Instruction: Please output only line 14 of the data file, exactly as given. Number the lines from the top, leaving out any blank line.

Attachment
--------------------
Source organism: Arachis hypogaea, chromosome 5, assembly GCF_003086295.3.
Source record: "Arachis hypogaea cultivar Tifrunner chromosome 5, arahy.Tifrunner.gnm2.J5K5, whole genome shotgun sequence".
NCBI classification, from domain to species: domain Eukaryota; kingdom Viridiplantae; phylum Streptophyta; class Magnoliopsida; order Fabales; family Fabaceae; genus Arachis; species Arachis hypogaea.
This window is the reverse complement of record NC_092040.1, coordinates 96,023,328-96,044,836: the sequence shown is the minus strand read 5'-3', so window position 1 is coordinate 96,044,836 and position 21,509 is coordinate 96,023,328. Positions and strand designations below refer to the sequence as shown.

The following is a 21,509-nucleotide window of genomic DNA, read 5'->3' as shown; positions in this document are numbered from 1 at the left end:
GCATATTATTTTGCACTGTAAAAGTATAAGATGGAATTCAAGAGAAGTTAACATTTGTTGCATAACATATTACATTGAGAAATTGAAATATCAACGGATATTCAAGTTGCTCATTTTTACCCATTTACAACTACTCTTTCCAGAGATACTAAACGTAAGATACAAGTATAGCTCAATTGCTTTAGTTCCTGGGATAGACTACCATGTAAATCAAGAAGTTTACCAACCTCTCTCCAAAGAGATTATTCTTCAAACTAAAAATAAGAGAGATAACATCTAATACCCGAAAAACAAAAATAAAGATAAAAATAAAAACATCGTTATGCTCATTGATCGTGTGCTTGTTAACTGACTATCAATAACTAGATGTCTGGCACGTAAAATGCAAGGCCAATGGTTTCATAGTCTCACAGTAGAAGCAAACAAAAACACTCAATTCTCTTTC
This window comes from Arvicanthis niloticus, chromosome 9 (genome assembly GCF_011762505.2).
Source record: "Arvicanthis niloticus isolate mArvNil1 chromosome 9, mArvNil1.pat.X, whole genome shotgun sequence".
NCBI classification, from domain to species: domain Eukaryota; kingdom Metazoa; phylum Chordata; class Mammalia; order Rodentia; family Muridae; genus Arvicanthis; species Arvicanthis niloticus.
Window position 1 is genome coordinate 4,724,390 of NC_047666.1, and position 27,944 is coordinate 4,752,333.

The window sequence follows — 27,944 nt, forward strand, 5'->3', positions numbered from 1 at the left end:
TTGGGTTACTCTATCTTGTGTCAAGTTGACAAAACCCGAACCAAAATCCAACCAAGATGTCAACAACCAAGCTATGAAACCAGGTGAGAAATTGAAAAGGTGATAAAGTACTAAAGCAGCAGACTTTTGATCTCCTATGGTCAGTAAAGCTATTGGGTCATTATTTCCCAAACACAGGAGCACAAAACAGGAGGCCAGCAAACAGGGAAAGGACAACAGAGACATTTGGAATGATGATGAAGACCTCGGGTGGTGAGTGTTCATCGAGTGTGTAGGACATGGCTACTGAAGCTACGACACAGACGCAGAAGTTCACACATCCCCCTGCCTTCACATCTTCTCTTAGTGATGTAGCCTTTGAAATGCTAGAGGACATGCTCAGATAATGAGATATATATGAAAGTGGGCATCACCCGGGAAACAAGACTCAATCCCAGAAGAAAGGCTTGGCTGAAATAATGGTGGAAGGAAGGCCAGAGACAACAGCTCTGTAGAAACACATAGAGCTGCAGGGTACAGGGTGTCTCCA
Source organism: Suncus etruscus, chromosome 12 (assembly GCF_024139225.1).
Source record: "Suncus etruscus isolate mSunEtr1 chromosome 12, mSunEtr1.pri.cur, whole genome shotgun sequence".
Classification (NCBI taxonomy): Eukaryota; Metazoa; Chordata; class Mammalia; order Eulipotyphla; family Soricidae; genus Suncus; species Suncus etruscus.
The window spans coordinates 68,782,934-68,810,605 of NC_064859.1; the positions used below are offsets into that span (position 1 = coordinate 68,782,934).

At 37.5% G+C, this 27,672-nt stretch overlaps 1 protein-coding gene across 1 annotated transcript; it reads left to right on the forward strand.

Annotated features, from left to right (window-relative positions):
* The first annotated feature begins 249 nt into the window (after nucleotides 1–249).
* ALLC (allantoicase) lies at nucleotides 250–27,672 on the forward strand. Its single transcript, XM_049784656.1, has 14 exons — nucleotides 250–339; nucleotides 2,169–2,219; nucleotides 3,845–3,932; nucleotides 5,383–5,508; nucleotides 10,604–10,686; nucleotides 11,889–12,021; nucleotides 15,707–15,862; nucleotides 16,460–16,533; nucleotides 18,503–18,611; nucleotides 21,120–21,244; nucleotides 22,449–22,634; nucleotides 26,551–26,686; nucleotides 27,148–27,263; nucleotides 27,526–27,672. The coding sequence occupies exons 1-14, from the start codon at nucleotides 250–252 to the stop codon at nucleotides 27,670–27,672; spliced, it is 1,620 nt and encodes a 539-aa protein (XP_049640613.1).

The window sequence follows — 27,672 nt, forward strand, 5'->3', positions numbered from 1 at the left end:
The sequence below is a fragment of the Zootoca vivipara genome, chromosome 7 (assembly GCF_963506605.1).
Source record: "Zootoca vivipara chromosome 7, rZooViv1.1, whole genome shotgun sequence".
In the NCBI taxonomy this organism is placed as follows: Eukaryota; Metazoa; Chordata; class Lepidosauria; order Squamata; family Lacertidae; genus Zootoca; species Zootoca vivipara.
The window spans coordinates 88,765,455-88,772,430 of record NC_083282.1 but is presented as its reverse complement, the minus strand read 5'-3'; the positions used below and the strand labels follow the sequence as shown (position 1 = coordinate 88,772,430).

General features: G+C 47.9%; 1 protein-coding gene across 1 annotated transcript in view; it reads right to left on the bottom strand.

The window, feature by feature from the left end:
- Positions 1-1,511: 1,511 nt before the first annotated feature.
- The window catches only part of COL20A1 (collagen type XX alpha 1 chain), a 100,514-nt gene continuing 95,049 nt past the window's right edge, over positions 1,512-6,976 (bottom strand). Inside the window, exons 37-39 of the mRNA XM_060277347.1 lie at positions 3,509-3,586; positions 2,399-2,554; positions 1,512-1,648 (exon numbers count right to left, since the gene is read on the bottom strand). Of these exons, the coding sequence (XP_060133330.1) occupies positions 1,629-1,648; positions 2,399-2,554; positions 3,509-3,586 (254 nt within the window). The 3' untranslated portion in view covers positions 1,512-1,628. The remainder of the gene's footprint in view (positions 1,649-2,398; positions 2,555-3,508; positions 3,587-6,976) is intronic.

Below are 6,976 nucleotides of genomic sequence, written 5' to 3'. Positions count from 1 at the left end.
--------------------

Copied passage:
Source record: "Suncus etruscus isolate mSunEtr1 chromosome 12, mSunEtr1.pri.cur, whole genome shotgun sequence".